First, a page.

Consequential Decisions

 

President Bush is meeting with congressional leaders, White House staffers are working around the clock, and the question everyone is asking is this: What are they deciding about spending proposals for Medicare, prescription drugs, and the uninsured?

The decisions being made now will launch the debate for next year over hugely consequential health care issues. The president told leaders this week that he will put substantially more than last year’s $190 billion into his budget for a drug benefit, and he and aides have said repeatedly that the benefit will be incorporated into other improvements in the Medicare program.

What could be at risk, however, is money for the uninsured. Census Bureau figures come out in late September every year, and if the number continues to march upward, political leaders will come under increasing pressure to take action. The battles will be over providing new free-market tax incentives or taking the all-too-easy path of further expanding old government programs.

Even this week, consequential decisions are being made by the administration about global protection of intellectual property rights. Activists are pressing hard in World Trade Organization talks to further expand authority to pirate drug patents, putting research and development in the pharmaceutical industry at risk.

The activists’ real target is global capitalism, and undermining intellectual property is their strategy. Property rights are a cornerstone of the economy of any developed or developing economy. Leaders must decide if this country will continue to fight for this essential protection in these talks and also in the coming debate in Congress over giving seniors access to cheaper generic drugs.

As Kate O’Beirne writes in her column in National Review this week, “There are over 400 new anti-cancer drugs being researched; scores of others are being studied in the hope of treating Alzheimer’s and diabetes. Which of these does the public want to see canceled for lack of research funds?” she asks.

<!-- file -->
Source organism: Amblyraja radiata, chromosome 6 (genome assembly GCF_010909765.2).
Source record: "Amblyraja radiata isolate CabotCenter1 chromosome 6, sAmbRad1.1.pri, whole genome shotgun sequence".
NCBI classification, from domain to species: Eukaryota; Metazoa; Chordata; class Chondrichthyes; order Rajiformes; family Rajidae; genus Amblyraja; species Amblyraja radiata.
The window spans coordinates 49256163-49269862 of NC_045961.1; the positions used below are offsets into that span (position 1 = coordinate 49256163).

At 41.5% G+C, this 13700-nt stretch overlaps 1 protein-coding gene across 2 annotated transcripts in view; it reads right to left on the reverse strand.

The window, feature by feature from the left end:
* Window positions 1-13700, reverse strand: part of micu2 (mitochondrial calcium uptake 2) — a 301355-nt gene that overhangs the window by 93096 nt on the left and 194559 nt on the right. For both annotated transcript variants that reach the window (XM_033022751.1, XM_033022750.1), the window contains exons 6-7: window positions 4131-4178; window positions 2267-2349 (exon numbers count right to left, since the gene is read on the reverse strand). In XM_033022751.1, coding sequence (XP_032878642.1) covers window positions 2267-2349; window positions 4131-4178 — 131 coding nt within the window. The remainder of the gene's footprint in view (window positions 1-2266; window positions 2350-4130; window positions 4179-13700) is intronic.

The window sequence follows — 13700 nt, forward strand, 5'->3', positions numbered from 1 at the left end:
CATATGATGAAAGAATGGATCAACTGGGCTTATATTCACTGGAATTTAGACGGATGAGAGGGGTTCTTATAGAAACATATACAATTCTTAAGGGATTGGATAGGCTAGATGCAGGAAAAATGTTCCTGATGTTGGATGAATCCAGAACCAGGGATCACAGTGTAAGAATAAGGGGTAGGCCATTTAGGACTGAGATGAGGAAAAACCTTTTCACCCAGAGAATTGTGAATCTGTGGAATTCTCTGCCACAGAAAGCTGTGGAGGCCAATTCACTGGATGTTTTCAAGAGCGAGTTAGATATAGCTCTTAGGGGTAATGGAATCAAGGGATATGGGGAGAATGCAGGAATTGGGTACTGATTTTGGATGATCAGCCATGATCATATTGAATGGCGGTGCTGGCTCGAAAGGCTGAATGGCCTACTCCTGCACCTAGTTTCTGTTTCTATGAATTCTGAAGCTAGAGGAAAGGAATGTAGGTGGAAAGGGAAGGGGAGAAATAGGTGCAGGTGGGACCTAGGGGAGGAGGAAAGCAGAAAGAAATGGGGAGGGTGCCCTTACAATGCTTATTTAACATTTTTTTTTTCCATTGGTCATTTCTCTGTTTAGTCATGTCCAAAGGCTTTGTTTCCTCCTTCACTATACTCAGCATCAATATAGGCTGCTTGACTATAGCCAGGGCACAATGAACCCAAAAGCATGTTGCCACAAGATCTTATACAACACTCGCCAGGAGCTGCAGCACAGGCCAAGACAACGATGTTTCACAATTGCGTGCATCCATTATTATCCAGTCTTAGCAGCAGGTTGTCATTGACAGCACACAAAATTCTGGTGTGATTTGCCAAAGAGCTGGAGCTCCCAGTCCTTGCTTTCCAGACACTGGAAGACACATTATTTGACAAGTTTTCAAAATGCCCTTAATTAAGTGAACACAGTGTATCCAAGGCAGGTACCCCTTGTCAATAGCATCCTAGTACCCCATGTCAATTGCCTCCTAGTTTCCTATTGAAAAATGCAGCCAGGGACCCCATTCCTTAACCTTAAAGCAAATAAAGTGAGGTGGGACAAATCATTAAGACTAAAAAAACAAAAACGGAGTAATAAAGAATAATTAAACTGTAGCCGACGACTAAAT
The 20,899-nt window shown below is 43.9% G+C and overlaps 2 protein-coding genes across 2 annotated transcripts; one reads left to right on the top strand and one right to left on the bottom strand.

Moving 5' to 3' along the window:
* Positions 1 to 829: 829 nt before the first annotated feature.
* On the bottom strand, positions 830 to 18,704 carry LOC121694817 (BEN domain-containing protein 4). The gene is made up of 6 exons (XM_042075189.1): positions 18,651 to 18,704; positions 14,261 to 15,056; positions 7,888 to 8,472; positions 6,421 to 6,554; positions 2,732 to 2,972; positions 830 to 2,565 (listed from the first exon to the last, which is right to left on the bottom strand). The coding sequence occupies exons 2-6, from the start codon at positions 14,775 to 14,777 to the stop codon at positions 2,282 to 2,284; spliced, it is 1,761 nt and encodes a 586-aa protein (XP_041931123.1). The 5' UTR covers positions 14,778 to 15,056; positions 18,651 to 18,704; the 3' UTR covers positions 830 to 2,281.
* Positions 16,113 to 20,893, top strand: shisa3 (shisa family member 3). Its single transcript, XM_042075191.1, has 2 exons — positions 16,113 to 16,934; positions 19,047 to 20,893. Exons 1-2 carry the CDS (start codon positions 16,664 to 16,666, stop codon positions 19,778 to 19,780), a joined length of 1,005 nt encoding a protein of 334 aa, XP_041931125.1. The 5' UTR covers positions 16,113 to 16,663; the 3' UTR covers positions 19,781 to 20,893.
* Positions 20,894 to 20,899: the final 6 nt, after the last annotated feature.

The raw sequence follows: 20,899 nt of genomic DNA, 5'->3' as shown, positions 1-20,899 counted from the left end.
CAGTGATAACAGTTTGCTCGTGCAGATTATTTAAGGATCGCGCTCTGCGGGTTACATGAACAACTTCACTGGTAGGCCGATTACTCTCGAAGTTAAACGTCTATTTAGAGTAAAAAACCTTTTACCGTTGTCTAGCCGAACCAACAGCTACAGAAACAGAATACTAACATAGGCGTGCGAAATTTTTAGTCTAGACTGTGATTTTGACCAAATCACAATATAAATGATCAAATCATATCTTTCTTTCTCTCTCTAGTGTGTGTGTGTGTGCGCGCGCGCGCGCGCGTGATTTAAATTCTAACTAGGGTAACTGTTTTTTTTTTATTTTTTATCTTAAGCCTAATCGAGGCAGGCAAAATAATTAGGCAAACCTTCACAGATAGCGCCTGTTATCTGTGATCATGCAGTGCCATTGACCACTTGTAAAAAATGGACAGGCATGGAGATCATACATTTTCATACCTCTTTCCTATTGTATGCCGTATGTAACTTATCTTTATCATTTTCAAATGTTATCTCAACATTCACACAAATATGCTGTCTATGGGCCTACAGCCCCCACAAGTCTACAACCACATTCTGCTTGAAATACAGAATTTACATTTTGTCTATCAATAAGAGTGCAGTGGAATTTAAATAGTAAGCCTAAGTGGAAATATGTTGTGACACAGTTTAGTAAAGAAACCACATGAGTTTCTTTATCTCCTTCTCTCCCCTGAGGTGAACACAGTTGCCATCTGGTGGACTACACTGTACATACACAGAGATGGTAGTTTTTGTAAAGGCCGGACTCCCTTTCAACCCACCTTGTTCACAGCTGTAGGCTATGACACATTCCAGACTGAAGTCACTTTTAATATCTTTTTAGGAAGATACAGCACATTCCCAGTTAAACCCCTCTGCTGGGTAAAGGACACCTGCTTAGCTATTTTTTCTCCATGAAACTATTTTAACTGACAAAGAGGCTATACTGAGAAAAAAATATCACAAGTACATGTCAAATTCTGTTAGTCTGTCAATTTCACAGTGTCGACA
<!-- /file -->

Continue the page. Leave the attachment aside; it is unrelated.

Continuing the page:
We will continue to keep you posted through these reports as the health care debate unfolds in the busy year ahead. Our work will always be guided by our first principles: The essential importance of individual freedom and the value of the competitive marketplace in providing choice, quality, and continued innovation.

In the meantime, all of us at the Galen Institute – Liz Lamirand, Joe Moser, Tara Persico, and I – wish you a Merry Christmas and a peaceful holiday season. We will see you in the new year.

Grace-Marie Turner

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About the author

 

President Bush is meeting with congressional leaders, White House staffers are working around the clock, and the question everyone is asking is this: What are they deciding about spending proposals for Medicare, prescription drugs, and the uninsured?

The decisions being made now will launch the debate for next year over hugely consequential health care issues. The president told leaders this week that he will put substantially more than last year’s $190 billion into his budget for a drug benefit, and he and aides have said repeatedly that the benefit will be incorporated into other improvements in the Medicare program.

What could be at risk, however, is money for the uninsured. Census Bureau figures come out in late September every year, and if the number continues to march upward, political leaders will come under increasing pressure to take action. The battles will be over providing new free-market tax incentives or taking the all-too-easy path of further expanding old government programs.

Even this week, consequential decisions are being made by the administration about global protection of intellectual property rights. Activists are pressing hard in World Trade Organization talks to further expand authority to pirate drug patents, putting research and development in the pharmaceutical industry at risk.

The activists’ real target is global capitalism, and undermining intellectual property is their strategy. Property rights are a cornerstone of the economy of any developed or developing economy. Leaders must decide if this country will continue to fight for this essential protection in these talks and also in the coming debate in Congress over giving seniors access to cheaper generic drugs.

As Kate O’Beirne writes in her column in National Review this week, “There are over 400 new anti-cancer drugs being researched; scores of others are being studied in the hope of treating Alzheimer’s and diabetes. Which of these does the public want to see canceled for lack of research funds?” she asks.

We will continue to keep you posted through these reports as the health care debate unfolds in the busy year ahead. Our work will always be guided by our first principles: The essential importance of individual freedom and the value of the competitive marketplace in providing choice, quality, and continued innovation.

In the meantime, all of us at the Galen Institute – Liz Lamirand, Joe Moser, Tara Persico, and I – wish you a Merry Christmas and a peaceful holiday season. We will see you in the new year.

Grace-Marie Turner

SHARE THIS ARTICLE

About the author